A Wisconsin woman has filed a new Prolene Hernia Mesh lawsuit against manufacturers Ethicon, Inc. and parent company Johnson & Johnson. She claims that after she was implanted with the Prolene Hernia System, she suffered from serious injuries. She filed the case in the Superior Court of New Jersey in Bergen County and seeks in excess of $75,000 in damages.
Plaintiff Has to Have Ethicon Prolene Mesh Removed Because of Complications
According to her complaint, the plaintiff went through hernia repair surgery on November 10, 2006, at the Medical Center Campus of United Hospital System in Kenosha, Wisconsin. At that time, her surgeon implanted the Prolene Hernia System to help secure and prolong the repair.
In their product materials, Ethicon states that the Prolene Hernia System is designed to repair inguinal (groin) and abdominal hernias “to provide extended support during and following wound healing.” They add that in animal studies, implantation of the mesh product “elicits a minimum to slight inflammatory reaction, which is followed by the deposition of a thin fibrous layer of tissue which can grow through the interstices of the mesh, thus incorporating the mesh into adjacent tissue.” Finally, they stated that the mesh is “soft and pliable,” and that “normal wound healing is not noticeably impaired.”
The plaintiff, however, experienced something different. Because of complications, she went back into the hospital on July 16, 2012, and went through surgery again to remove the Ethicon hernia mesh. During the procedure, her surgeon found “dense adhesions” to the abdominal wall, and also found “a loop of bowel and omentum which were densely adhered to the mesh itself and actually appeared to have grown directly into and through the mesh.”
Because of these complications and the failure of the mesh to incorporate into the body tissues as expected, the surgeon had to perform a small bowel resection (cut part of the bowel out) and remove the mesh completely.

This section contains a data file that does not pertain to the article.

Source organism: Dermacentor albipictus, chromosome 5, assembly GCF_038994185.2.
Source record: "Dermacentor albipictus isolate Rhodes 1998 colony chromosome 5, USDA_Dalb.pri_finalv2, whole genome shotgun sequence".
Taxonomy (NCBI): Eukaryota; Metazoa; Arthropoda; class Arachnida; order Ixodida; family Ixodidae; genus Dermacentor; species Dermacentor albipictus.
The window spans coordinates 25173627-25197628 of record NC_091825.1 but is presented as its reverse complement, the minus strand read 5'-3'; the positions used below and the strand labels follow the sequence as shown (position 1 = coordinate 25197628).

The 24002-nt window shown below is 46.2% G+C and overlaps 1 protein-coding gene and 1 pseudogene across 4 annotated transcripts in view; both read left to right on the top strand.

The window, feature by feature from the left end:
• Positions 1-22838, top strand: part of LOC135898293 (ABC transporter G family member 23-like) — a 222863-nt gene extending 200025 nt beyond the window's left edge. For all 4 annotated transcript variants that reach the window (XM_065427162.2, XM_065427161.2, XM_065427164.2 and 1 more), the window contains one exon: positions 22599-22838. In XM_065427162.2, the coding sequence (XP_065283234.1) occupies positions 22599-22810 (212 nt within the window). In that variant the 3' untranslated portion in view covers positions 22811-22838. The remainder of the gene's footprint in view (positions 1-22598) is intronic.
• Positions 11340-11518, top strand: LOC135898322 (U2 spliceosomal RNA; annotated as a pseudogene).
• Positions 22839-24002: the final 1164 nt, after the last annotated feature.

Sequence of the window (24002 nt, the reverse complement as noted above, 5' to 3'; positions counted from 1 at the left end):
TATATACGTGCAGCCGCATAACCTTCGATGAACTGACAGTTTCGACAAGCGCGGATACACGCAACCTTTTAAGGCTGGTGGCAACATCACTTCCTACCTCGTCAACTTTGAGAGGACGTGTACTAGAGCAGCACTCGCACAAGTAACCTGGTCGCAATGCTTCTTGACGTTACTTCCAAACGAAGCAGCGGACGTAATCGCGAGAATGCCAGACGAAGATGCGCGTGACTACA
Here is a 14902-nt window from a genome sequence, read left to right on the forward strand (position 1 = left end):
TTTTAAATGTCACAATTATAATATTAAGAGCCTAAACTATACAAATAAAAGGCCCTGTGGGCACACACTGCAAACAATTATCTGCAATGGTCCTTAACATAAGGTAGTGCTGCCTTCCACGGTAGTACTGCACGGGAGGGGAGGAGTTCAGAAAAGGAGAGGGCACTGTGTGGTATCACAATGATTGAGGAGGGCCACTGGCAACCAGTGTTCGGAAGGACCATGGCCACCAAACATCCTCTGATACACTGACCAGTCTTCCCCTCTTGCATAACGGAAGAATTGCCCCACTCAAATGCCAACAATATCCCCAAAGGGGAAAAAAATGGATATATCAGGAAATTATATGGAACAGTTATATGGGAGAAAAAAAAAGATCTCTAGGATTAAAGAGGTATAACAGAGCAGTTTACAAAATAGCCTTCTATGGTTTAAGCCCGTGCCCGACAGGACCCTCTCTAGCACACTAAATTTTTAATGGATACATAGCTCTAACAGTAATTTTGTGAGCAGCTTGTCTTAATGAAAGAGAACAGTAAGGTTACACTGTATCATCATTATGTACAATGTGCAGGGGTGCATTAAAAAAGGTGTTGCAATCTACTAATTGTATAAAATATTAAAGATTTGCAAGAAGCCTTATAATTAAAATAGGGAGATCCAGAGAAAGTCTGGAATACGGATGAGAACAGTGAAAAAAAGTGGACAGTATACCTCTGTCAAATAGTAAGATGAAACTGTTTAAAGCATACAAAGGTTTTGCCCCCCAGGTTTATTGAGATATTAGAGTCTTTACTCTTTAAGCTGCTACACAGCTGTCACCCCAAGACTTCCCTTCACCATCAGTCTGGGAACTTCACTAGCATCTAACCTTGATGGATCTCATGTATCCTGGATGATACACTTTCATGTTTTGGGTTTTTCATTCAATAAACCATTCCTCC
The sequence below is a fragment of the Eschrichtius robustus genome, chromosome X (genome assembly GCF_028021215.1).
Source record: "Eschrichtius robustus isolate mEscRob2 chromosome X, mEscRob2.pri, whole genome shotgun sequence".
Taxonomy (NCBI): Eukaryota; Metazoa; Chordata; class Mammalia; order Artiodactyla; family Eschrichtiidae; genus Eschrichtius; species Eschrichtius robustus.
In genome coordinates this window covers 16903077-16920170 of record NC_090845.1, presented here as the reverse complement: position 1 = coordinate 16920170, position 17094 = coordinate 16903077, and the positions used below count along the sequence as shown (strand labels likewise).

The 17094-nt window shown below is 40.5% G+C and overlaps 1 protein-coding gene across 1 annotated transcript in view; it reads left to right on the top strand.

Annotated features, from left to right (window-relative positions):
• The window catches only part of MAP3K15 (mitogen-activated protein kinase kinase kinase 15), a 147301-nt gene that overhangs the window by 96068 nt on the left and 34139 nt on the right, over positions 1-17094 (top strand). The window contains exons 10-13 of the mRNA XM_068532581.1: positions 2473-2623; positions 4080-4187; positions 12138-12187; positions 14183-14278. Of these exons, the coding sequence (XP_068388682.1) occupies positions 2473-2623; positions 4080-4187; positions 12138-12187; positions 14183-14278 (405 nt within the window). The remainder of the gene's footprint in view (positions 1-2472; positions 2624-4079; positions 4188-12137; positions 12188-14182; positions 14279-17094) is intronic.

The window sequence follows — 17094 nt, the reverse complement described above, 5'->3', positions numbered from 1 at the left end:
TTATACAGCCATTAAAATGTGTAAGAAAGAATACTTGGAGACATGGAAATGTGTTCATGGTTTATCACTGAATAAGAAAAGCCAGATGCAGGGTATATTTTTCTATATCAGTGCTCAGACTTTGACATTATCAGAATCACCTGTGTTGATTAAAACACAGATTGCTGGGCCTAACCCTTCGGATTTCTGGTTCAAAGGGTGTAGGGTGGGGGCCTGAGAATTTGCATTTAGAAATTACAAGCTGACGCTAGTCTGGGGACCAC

The plaintiff says that she has suffered from severe pain, irritable bowel syndrome, diarrhea, constipation, recurrent hernia defects, loss of sleep and energy, anxiety and depression, and loss of appetite, all of which have affected her ability to go about her daily life.
Ethicon Recalls Physiomesh, Faces Numerous Lawsuits
The Ethicon Prolene mesh is made with a unique multi-layer design that plaintiffs often state is problematic, as it increases the risk of inflammation and complications like adhesion and mesh deformation. The Prolene mesh has two distinct layers of polypropylene connected by a central polypropylene tube—a design unlike any other hernia repair product in the U.S.
In 2016, Ethicon and Johnson & Johnson recalled their Physiomesh flexible composite hernia mesh after an analysis of the data showed that recurrence and reoperation rates after laparoscopic hernia repair were “higher than the average rates of the comparator set of meshes among patients.” The manufacturers now face a number of personal injury lawsuits filed by plaintiffs who claim to have been injured by Physiomesh.
So far, however, no such recall has been implemented for the Prolene Hernia System.